In various applications of trigonometry, it is useful to rewrite the trigonometric functions (such as sine and cosine) in terms of rational functions of a new variable t. These identities are known collectively as the tangent halfangle formulae because of the definition of t. These identities can be useful in calculus for converting rational functions in sine and cosine to functions of t in order to find their antiderivatives.
Technically, the existence of the tangent halfangle formulae stems from the fact that the circle is an algebraic curve of genus 0. One then expects that the 'circular functions' should be reducible to rational functions.
Geometrically, the construction goes like this: for any point (cos φ, sin φ) on the unit circle, draw the line passing through it and the point (−1,0). This point crosses the yaxis at some point y = t. One can show using simple geometry that t = tan(φ/2). The equation for the drawn line is y = (1 + x)t. The equation for the intersection of the line and circle is then a quadratic equation involving t. The two solutions to this equation are (−1, 0) and (cos φ, sin φ). This allows us to write the latter as rational functions of t (solutions are given below).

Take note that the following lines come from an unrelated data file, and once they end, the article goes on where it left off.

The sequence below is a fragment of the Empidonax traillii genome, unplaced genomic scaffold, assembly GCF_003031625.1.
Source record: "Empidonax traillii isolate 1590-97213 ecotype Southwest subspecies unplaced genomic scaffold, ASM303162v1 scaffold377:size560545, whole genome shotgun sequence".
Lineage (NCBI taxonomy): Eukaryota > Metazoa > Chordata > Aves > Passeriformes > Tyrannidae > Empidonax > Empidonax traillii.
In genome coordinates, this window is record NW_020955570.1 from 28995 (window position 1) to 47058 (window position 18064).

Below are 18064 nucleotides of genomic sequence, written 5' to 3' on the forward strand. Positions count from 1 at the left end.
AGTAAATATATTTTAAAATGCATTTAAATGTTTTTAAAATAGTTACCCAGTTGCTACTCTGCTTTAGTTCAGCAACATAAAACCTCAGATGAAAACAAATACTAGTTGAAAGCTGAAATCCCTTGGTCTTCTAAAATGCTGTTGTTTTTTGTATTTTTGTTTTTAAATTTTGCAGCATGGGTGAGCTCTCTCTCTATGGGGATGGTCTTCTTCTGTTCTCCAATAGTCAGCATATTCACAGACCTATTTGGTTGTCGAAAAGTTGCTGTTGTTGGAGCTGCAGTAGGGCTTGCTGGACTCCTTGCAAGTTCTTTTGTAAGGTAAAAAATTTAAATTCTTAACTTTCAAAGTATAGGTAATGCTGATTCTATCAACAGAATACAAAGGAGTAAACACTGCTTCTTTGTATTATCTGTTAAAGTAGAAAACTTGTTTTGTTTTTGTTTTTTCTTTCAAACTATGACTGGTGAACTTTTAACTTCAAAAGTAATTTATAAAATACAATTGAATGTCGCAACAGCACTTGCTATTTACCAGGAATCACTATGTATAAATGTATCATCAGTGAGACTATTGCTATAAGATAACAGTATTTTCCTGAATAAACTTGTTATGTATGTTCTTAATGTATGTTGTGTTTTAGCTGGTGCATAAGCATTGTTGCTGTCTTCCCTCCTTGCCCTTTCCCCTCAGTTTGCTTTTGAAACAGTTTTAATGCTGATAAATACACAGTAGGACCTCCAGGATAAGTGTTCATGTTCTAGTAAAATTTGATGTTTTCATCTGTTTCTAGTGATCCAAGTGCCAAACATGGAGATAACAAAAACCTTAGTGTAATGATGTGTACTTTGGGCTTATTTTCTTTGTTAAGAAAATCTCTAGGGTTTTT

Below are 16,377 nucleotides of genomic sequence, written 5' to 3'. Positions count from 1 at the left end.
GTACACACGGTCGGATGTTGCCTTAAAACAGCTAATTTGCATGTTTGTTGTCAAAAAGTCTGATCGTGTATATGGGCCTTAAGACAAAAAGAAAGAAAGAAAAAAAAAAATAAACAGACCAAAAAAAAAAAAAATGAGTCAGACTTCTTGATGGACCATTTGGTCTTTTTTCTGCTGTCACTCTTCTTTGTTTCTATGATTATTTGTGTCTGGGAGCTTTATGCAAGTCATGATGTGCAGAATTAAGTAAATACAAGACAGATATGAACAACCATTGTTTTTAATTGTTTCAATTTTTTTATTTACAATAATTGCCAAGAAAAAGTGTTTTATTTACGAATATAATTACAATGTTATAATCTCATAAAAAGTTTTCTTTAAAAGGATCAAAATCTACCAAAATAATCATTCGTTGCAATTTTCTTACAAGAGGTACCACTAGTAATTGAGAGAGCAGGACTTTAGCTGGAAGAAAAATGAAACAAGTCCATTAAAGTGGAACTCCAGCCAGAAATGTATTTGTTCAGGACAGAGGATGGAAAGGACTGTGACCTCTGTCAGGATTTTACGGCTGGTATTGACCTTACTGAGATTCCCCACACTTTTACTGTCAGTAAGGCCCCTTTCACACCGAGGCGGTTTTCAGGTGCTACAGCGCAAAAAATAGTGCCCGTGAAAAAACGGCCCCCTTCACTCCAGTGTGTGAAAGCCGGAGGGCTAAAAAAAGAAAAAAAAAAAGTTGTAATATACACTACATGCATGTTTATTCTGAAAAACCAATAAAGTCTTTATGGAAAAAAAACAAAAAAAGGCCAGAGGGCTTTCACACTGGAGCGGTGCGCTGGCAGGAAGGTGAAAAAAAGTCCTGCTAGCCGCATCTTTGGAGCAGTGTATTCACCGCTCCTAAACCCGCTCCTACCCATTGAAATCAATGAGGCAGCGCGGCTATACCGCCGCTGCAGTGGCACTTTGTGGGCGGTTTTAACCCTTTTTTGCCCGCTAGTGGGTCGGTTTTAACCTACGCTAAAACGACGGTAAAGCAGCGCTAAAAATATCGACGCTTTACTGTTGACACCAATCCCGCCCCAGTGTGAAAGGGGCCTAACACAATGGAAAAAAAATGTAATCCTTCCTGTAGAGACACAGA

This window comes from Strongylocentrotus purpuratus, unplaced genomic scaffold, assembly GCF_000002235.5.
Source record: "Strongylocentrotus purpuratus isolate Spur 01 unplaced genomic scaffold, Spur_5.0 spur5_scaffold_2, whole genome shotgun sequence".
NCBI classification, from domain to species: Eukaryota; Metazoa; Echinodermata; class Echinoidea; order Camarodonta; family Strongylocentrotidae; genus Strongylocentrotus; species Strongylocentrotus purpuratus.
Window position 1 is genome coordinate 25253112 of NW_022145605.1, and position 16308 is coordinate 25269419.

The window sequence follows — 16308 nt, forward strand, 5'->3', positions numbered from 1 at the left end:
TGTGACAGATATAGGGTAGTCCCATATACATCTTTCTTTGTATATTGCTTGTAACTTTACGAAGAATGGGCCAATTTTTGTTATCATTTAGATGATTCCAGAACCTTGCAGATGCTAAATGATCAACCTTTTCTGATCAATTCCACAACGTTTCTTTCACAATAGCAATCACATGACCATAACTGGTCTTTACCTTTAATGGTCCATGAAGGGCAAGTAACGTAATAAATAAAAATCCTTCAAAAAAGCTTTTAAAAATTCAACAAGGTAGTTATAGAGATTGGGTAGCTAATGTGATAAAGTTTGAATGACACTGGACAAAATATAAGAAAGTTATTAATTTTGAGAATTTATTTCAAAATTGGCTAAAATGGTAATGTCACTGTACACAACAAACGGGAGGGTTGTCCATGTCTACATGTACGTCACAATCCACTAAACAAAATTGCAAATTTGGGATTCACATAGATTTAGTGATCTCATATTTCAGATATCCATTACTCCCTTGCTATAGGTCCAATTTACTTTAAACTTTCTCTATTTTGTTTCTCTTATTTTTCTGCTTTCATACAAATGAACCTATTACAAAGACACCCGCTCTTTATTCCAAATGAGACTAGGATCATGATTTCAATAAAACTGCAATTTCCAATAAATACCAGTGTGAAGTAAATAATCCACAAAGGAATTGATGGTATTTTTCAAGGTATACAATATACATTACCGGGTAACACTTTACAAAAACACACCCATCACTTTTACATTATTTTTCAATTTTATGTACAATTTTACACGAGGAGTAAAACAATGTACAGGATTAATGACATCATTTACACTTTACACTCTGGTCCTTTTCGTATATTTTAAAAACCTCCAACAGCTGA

Note also that the parameter t represents the stereographic projection of the point (cos φ, sin φ) onto the yaxis with the center of projection at (−1,0). Thus, the tangent halfangle formulae give conversions between the stereographic coordinate t on the unit circle and the standard angular coordinate φ.
Contents 
The tangent halfangle formulae are as follows. Let
Then we have
and
By eliminating phi between the directly above and the initial definition of t, one arrives at the following useful relationship for the arctangent in terms of the natural logarithm
In calculus, the tangent halfangle identities can be used in a trigonometric substitution to find antiderivatives of rational functions of sin(φ) and cos(φ). After setting
we have
This implies that
and therefore
One can play an entirely analogous game with the hyperbolic functions. A point on (the right branch of) a hyperbola is given by (cosh θ, sinh θ). Projecting this onto yaxis from the center (−1, 0) gives the following:
with the identities
and
Finding θ in terms of t leads to following relationship between the hyperbolic arctangent and the natural logarithm:
Comparing the hyperbolic identities to the circular ones, one notices that they involve the same functions of t, just permuted. If we identify the parameter t in both cases we arrive at a relationship between the circular functions and the hyperbolic ones. That is, if
then
The function gd(θ) is called the Gudermannian function. The Gudermannian function gives a direct relationship between the circular functions and the hyperbolic ones that does not involve complex numbers. The above descriptions of the tangent halfangle formulae (projection the unit circle and standard hyperbola onto the yaxis) give a geometric interpretation of this function.
Setting either α or β to 0 gives the usual tangent halfangle formulas.